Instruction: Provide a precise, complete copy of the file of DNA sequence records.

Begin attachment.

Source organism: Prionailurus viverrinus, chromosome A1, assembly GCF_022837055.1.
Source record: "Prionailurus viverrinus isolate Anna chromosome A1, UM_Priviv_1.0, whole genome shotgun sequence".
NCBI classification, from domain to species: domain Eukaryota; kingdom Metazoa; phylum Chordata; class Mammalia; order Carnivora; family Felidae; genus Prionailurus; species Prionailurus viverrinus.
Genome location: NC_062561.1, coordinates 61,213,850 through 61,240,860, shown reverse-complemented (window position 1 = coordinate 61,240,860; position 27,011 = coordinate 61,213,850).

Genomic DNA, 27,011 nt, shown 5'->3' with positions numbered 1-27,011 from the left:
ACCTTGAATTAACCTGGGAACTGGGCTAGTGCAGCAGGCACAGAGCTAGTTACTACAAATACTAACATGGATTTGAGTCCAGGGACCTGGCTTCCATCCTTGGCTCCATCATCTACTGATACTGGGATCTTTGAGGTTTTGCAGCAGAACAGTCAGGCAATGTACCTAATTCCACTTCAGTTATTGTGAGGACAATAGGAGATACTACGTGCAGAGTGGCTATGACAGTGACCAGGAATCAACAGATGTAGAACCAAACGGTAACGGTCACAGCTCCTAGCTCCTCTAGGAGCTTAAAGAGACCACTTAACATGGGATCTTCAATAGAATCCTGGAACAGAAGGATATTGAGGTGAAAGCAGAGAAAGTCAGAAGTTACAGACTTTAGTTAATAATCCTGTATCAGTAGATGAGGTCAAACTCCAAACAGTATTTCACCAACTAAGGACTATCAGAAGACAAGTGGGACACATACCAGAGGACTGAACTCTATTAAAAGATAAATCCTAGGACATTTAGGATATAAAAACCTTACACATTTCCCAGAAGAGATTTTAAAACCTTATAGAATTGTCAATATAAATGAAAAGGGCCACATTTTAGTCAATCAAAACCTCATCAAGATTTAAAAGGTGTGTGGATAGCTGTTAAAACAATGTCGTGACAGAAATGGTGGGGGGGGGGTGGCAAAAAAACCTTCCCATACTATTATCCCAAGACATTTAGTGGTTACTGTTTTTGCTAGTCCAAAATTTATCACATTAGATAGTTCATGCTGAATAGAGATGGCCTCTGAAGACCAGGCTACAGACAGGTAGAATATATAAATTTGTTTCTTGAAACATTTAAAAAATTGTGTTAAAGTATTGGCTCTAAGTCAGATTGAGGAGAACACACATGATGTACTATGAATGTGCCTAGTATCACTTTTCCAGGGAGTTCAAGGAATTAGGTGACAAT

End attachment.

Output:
Source organism: Prionailurus viverrinus, chromosome A1, assembly GCF_022837055.1.
Source record: "Prionailurus viverrinus isolate Anna chromosome A1, UM_Priviv_1.0, whole genome shotgun sequence".
NCBI classification, from domain to species: domain Eukaryota; kingdom Metazoa; phylum Chordata; class Mammalia; order Carnivora; family Felidae; genus Prionailurus; species Prionailurus viverrinus.
Genome location: NC_062561.1, coordinates 61,213,850 through 61,240,860, shown reverse-complemented (window position 1 = coordinate 61,240,860; position 27,011 = coordinate 61,213,850).

Genomic DNA, 27,011 nt, shown 5'->3' with positions numbered 1-27,011 from the left:
ACCTTGAATTAACCTGGGAACTGGGCTAGTGCAGCAGGCACAGAGCTAGTTACTACAAATACTAACATGGATTTGAGTCCAGGGACCTGGCTTCCATCCTTGGCTCCATCATCTACTGATACTGGGATCTTTGAGGTTTTGCAGCAGAACAGTCAGGCAATGTACCTAATTCCACTTCAGTTATTGTGAGGACAATAGGAGATACTACGTGCAGAGTGGCTATGACAGTGACCAGGAATCAACAGATGTAGAACCAAACGGTAACGGTCACAGCTCCTAGCTCCTCTAGGAGCTTAAAGAGACCACTTAACATGGGATCTTCAATAGAATCCTGGAACAGAAGGATATTGAGGTGAAAGCAGAGAAAGTCAGAAGTTACAGACTTTAGTTAATAATCCTGTATCAGTAGATGAGGTCAAACTCCAAACAGTATTTCACCAACTAAGGACTATCAGAAGACAAGTGGGACACATACCAGAGGACTGAACTCTATTAAAAGATAAATCCTAGGACATTTAGGATATAAAAACCTTACACATTTCCCAGAAGAGATTTTAAAACCTTATAGAATTGTCAATATAAATGAAAAGGGCCACATTTTAGTCAATCAAAACCTCATCAAGATTTAAAAGGTGTGTGGATAGCTGTTAAAACAATGTCGTGACAGAAATGGTGGGGGGGGGGTGGCAAAAAAACCTTCCCATACTATTATCCCAAGACATTTAGTGGTTACTGTTTTTGCTAGTCCAAAATTTATCACATTAGATAGTTCATGCTGAATAGAGATGGCCTCTGAAGACCAGGCTACAGACAGGTAGAATATATAAATTTGTTTCTTGAAACATTTAAAAAATTGTGTTAAAGTATTGGCTCTAAGTCAGATTGAGGAGAACACACATGATGTACTATGAATGTGCCTAGTATCACTTTTCCAGGGAGTTCAAGGAATTAGGTGACAAT